photo by Gary Vanderlinden

While the monks of Drepung Loseling Phukhang Monastery were at our church this week, they had for sale malas (beads used for counting mantras or prostrations), flags reading Om Mani Padme Hum, wall hangings with various writings of the 14th Dalai Lama, and so on. This quote caught my attention, especially the part I’ve emphasized.

Let me explain what we mean by compassion. Usually, our concept of compassion or love refers to the feeling of closeness we have with our friends and loved ones. Sometimes compassion also carries a sense of pity. This is wrong–any love or compassion which entails looking down on the other is not genuine compassion. To be genuine, compassion must be based on respect for the other, and on the realization that others have the right to be happy and overcome suffering just as much as you. On this basis, since you can see that others are suffering, you develop a genuine sense of concern for them.

As for the closeness we feel toward our friends, this is usually more like attachment than compassion. Genuine compassion should be unbiased. If we only feel close to our friends, and not to our enemies, or to the countless people who are unknown to us personally and toward whom we are indifferent, then our compassion is only partial or biased.

Genuine compassion is based on the recognition that others have the right to happiness just like yourself, and therefore even your enemy is a human being with the same wish for happiness as you, and the same right to happiness as you. A sense of concern developed on this basis is what we call compassion; it extends to everyone, irrespective of whether the person’s attitude toward you is hostile or friendly.

I have wanted a proper mala (all 108 beads) for some time, but as with all such purchases, have felt the tension between the wish to have one and the desire not to be acquisitive, especially about spiritual things. This week, offered the excuse that I was helping the monks build more dormitories for their monastery, I bought one from them. I will not be using it to count prostrations, the way the Tibetan Buddhists do, thank you very much, but on my walks I’ve been using it to meditate as I go, and trying to work up some respect, and thus genuine compassion, for people I tend to pity or dislike.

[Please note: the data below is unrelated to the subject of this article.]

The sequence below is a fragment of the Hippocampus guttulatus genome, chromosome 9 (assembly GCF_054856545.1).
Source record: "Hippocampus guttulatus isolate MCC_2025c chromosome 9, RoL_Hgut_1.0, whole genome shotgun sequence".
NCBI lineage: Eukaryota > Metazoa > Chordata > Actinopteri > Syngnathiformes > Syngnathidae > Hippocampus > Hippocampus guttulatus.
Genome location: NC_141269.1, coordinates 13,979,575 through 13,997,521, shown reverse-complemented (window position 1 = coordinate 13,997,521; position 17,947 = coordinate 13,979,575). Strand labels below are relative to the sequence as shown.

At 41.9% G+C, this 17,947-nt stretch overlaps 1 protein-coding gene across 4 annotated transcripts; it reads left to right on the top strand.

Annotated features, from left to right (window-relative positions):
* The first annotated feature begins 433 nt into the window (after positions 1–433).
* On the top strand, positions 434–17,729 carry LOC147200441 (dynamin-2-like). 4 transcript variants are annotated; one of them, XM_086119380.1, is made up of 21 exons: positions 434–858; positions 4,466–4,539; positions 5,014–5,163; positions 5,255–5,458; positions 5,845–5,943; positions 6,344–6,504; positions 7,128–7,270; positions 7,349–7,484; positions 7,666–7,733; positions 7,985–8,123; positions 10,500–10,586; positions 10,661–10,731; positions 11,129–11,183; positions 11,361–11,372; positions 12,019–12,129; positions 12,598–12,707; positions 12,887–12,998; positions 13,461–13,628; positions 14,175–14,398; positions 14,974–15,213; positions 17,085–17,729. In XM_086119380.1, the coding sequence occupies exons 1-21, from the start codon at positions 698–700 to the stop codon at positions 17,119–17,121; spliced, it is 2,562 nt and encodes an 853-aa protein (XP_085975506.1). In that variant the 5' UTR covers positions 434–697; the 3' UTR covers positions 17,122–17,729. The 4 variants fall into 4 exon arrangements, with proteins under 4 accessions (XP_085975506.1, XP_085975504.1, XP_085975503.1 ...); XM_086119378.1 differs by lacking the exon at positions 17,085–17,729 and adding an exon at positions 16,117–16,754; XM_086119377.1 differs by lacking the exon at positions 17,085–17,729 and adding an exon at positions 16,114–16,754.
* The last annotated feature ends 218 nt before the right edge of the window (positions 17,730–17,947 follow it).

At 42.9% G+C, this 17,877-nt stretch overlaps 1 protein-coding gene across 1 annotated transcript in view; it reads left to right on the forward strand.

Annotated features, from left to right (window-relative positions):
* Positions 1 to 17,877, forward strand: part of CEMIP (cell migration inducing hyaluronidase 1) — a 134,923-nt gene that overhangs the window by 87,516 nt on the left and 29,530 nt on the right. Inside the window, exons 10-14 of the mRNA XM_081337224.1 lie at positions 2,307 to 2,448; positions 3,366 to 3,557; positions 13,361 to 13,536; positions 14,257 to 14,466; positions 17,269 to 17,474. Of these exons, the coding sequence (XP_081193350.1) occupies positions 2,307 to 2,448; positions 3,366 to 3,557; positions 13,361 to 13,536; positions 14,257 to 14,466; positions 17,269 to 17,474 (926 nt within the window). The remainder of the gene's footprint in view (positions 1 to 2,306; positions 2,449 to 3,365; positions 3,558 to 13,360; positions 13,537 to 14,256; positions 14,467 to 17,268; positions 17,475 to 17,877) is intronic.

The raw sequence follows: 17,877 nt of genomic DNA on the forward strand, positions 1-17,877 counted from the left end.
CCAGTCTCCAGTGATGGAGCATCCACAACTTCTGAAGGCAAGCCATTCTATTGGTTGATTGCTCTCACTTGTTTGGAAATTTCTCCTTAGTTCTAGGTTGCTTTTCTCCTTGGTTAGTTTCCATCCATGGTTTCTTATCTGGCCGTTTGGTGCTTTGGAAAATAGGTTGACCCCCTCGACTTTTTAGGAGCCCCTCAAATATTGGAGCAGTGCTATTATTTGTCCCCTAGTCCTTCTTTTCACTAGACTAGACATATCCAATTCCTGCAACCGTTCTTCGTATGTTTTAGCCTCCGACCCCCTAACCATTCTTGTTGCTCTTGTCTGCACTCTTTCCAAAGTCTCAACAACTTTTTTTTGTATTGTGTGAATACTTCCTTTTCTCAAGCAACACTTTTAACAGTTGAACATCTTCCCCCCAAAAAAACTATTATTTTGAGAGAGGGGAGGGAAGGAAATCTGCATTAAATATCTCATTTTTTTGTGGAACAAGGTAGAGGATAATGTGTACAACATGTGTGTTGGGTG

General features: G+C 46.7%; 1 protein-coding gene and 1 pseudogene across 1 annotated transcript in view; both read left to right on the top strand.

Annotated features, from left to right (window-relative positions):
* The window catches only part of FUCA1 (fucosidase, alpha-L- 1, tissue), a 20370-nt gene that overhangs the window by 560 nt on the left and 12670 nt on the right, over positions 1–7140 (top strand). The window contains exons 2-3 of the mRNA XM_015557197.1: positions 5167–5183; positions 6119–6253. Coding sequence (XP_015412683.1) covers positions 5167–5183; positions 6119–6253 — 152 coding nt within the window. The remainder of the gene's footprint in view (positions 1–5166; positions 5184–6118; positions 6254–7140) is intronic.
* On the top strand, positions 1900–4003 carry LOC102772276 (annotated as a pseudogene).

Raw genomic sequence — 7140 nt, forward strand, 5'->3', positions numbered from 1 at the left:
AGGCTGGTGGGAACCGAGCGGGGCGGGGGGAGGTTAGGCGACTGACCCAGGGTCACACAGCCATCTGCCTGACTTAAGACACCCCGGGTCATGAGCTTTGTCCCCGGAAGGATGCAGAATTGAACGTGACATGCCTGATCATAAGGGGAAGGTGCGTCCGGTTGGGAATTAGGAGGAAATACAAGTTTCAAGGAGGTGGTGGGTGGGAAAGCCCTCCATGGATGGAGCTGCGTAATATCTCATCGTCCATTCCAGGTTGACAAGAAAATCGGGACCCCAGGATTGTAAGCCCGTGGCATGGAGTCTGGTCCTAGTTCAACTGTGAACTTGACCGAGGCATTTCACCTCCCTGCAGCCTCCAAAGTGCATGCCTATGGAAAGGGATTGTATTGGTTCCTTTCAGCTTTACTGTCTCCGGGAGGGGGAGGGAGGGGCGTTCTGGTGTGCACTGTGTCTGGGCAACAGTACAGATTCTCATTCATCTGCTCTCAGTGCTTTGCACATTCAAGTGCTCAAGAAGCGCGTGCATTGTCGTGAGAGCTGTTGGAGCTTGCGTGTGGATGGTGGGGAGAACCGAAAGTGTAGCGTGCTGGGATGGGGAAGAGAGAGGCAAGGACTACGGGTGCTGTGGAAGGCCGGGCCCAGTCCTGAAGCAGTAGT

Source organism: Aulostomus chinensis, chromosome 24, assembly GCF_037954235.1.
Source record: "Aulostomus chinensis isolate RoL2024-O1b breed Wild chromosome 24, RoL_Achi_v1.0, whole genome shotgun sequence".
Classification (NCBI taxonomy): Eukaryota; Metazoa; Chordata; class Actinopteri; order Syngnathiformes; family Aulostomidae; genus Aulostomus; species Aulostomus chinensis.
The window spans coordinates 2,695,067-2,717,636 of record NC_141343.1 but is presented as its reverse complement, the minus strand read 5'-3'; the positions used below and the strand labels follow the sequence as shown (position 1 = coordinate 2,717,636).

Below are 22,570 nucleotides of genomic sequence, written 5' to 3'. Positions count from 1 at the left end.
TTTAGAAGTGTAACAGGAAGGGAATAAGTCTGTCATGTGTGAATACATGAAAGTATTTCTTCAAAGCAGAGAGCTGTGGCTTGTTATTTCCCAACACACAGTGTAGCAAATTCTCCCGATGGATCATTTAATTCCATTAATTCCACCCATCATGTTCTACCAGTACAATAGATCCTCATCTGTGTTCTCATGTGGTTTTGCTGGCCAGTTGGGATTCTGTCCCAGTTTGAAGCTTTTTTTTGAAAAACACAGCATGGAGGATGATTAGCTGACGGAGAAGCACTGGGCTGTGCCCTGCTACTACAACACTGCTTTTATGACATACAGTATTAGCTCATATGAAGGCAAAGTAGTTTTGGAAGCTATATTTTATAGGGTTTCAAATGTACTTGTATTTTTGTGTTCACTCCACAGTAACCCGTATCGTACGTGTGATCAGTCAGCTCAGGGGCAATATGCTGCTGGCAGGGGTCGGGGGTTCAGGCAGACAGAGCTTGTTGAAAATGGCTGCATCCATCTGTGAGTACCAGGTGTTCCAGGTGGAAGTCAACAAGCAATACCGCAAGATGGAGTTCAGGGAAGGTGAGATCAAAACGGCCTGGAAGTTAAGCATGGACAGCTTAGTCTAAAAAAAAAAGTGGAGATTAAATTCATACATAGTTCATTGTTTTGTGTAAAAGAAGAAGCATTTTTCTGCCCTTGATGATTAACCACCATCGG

Previous post on the monks’ visit

Several Tibetan Buddhist monks are creating a sand mandala this week at the Unitarian Universalist Church of Palo Alto (photos here). The mandala is beautiful, and it is also instructive to watch the monks work. A daycare and a school rent our space, and children gather around the monks to watch. When a kid touches the table, the translator patiently tells him or her to stand a couple of feet back (we also have chairs for them to stand on for a better view), but the monks show no anxiety that anyone will brush their arms or bump the table, even though either one would mean recreating many hours’ work. It’s happened, too, the translator told me.

I like to build marble runs, a childhood pleasure I have been reliving since Joy bought me lots of Quadrilla for my birthday a couple of years ago. Munchkin is now old enough to place the blocks carefully, but she still sometimes brushes against it and brings it down by mistake, or semi-mistake. After even ten minutes’ work on a marble run, I find it difficult to stay calm about the prospect of its being knocked down. I mean, what if I can’t remember how I built it? Attachment, anger, yep, the Buddha had my number. I was not clear on how the creation of a mandala was supposed to increase compassion, but I’m starting to get it.